Rights Groups Urge South Sudan to Release Journalists

Posted November 9th, 2011 at 1:40 am (UTC-5)
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Several international human rights groups are calling for the government of South Sudan to release two journalists detained after the publication of an article criticizing South Sudanese President Salva Kiir.

Peter Ngor Arol Garang and Dengdit Ayok were arrested earlier this month and are believed to be held without charge by Sudan's National Security Services.

The arrests came after Garang, an editor at The Destiny newspaper in the capital of Juba, published an article by Ayok criticizing President Kiir for “staining his patriotism” by allowing his daughter to marry an Ethiopian man.

On Tuesday, Amnesty International called for the immediate release of both men, saying their detentions were an “outrageous attack on freedom of expression.”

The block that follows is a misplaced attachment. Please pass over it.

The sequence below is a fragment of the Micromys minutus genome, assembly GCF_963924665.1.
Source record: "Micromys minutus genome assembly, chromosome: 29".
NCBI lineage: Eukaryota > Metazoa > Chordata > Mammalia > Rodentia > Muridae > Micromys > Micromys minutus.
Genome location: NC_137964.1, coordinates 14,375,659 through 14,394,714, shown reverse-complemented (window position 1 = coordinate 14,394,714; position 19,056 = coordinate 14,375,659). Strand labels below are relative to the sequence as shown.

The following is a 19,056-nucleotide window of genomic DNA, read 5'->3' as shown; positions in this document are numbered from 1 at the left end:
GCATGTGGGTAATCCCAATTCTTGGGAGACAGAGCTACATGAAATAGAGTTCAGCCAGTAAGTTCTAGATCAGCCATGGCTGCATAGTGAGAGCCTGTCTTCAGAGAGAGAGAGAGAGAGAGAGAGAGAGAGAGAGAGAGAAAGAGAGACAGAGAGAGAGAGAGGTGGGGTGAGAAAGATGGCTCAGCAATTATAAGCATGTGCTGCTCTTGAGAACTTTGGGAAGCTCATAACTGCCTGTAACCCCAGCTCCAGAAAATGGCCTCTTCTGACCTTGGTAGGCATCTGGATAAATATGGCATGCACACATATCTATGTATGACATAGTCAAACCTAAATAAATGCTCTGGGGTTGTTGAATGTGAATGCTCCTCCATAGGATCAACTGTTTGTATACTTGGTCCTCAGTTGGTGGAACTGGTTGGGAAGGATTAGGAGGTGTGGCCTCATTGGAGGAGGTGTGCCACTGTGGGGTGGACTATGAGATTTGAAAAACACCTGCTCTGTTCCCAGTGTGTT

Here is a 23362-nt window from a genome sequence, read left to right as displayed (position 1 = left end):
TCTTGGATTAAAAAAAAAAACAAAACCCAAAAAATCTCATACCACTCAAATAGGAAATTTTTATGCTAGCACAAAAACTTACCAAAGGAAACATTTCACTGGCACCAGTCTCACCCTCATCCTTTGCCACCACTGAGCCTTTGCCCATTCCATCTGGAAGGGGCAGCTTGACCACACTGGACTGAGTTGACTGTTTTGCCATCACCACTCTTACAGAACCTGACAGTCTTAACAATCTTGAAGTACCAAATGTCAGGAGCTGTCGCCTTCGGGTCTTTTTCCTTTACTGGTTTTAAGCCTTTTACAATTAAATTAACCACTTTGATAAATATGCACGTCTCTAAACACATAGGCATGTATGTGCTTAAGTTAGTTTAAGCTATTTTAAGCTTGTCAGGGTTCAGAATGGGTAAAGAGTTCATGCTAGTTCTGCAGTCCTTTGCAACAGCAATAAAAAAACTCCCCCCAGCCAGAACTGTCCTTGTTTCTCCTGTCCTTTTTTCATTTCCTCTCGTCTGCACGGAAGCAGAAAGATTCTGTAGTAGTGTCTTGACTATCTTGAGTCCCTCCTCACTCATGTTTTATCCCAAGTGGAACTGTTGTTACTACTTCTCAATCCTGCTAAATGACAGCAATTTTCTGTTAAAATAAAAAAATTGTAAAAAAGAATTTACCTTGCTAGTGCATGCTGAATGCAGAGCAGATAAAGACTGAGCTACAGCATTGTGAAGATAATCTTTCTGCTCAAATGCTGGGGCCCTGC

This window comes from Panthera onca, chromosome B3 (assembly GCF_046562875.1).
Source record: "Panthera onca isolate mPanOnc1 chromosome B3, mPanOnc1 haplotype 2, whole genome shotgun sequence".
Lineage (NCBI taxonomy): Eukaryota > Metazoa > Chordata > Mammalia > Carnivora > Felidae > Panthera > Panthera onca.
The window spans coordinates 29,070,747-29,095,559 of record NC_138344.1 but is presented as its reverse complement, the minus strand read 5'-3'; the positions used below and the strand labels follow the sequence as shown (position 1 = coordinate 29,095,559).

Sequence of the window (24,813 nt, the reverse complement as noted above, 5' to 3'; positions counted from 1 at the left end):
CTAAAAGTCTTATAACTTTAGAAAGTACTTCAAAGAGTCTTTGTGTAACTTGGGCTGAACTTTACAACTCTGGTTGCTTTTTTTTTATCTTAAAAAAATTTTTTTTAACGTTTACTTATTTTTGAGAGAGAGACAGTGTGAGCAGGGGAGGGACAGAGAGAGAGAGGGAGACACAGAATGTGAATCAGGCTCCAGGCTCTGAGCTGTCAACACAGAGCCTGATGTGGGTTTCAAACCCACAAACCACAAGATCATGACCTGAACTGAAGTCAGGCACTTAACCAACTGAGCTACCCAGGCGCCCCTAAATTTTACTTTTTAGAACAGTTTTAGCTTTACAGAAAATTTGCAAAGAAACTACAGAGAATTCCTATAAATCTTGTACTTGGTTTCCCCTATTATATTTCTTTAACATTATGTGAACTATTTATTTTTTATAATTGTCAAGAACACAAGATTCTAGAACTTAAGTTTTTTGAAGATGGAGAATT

Reporters Without Borders also condemned the arrests and urged South Sudan to pass laws protecting journalists from arbitrary imprisonment.

Sudan Tribune, where Garang is also employed, issued a statement Wednesday urging the United Nations to pressure South Sudanese authorities to free both journalists.

The paper said it “does not support the sentiments of the article,” but that it supports the men's right to freedom of expression.

Sudanese authorities suspended indefinitely publication of The Destiny on November 1. Before it was shut down, the paper published a public apology to President Kiir.

The Committee to Protect Journalists said this week it was “alarming to see the world's newest nation already arresting journalists.”

Rights groups have voiced repeated concerns about South Sudan's treatment of journalists following its independence from Sudan in July.